McDonald’s Faces a Second EU Investigation
Global fast food giant McDonald’s has been targeted by the European Commission on complaints that the company forces franchisees to lease property it owns at excessive prices and imposes restrictive contracts.
The antitrust investigation is based on a 46-page complaint filed by three Italian franchisees, who claim the alleged company policies violate European Union competition law.
At issue are 20-year contracts which are twice as long as most other franchises, a requirement that licensees lease premises from McDonald’s at above-market rates and conditions hindering them from switching to competitors, the complainants charged.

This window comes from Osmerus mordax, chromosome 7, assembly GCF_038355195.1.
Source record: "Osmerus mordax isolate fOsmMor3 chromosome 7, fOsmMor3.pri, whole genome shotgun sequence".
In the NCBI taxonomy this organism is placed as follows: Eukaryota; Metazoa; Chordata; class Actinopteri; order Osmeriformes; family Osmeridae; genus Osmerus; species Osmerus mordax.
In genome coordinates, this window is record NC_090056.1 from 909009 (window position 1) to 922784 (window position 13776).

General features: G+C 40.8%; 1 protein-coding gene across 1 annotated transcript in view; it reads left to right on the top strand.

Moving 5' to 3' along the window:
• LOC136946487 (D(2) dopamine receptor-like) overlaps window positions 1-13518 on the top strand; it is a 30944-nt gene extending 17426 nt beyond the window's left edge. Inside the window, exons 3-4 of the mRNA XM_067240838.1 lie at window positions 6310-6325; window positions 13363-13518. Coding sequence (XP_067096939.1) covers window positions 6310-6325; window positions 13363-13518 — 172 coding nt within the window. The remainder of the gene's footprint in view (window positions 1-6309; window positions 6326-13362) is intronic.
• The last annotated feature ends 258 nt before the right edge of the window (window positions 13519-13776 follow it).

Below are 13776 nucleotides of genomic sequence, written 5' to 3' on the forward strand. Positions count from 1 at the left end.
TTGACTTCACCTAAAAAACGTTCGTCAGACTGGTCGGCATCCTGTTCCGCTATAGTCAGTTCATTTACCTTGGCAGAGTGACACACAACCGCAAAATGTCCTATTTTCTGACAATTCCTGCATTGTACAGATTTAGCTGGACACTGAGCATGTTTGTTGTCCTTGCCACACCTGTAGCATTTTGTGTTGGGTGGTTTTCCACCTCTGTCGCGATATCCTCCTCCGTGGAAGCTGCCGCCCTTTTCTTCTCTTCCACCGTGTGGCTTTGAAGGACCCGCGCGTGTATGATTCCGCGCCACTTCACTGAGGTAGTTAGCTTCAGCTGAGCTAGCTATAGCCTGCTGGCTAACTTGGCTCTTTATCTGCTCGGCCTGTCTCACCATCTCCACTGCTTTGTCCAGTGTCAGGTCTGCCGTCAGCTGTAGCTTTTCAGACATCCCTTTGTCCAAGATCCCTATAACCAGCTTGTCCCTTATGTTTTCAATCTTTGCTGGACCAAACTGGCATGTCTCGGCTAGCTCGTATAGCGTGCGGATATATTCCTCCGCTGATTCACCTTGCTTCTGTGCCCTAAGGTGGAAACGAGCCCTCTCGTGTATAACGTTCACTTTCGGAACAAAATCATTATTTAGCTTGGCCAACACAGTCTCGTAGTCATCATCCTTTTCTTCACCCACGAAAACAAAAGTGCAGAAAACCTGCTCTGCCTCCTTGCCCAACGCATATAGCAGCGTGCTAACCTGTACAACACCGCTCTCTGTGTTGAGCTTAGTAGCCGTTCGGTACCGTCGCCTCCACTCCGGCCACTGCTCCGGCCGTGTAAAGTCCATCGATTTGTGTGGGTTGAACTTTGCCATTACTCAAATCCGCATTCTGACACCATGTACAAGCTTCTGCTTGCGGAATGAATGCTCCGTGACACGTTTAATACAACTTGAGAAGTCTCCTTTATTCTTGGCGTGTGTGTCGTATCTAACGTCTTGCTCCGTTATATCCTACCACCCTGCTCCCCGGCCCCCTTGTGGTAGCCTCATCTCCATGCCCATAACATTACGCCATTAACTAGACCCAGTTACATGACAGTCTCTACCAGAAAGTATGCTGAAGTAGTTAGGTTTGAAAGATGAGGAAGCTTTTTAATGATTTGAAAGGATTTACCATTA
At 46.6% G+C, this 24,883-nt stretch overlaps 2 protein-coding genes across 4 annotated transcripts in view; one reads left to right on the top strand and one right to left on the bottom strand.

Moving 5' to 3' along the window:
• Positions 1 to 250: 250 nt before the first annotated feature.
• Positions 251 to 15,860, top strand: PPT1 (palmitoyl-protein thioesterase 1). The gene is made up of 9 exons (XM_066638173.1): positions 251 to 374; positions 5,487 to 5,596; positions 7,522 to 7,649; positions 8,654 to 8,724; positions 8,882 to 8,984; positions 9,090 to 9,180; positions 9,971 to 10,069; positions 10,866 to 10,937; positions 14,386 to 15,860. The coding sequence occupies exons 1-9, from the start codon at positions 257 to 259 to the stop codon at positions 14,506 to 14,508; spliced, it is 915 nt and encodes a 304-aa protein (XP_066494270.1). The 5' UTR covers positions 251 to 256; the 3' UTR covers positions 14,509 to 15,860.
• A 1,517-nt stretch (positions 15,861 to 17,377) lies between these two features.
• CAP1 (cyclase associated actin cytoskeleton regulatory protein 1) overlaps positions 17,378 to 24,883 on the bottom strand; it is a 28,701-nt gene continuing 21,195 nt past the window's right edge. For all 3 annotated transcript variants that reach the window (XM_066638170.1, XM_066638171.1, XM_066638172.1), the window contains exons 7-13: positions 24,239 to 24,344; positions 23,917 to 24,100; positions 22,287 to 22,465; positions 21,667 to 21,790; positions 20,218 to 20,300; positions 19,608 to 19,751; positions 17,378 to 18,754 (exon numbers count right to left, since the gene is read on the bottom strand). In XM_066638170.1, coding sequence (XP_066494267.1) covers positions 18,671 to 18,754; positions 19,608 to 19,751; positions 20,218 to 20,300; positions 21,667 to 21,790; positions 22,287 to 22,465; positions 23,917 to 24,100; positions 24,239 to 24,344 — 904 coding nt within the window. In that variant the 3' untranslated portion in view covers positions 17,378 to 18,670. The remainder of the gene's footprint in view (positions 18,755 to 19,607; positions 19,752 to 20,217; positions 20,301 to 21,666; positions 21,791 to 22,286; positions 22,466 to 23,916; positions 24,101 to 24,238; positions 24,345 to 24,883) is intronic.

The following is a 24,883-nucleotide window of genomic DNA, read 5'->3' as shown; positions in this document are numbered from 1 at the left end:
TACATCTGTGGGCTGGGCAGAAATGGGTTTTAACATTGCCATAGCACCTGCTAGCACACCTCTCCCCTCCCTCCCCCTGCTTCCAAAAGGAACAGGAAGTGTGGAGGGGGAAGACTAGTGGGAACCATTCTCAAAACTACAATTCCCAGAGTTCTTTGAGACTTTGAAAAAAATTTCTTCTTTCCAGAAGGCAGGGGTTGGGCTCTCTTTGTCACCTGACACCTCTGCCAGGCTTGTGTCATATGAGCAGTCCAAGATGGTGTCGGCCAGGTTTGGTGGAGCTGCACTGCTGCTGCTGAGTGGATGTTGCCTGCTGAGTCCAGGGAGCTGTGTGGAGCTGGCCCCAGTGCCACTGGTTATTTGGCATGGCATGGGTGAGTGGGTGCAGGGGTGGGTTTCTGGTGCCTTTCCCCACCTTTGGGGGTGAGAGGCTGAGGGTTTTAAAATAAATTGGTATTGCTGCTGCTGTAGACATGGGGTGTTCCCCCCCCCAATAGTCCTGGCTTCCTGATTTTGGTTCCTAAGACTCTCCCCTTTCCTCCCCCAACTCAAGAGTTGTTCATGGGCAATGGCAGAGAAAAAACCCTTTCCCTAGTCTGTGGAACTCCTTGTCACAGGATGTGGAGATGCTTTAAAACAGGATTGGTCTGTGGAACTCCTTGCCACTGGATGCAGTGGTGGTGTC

According to the complaint, McDonald’s “exercises an excessive and disproportionate control on its franchisees by implementing conditions that exceed without justification what is required for the protection of its system, its know-how and reputation,” adding that “the system construed by McDonald’s raises strong concerns under antitrust laws.”
The filing by the Italian franchisees complaint is supported by an alliance of Italian consumer groups backed by several trade unions including the Service Employees International Union (SEIU).
The SEIU filed a complaint with the EC last year that, in December, prompted the watchdog agency to open an investigation into McDonald’s’ suspected tax avoidance deals with Luxembourg.
McDonald’s made $9.27 billion in revenues from its franchised restaurants worldwide last year, accounting for about a third of overall turnover with about 8,000 outlets in Europe, about three-quarters of which are operated by franchisees.
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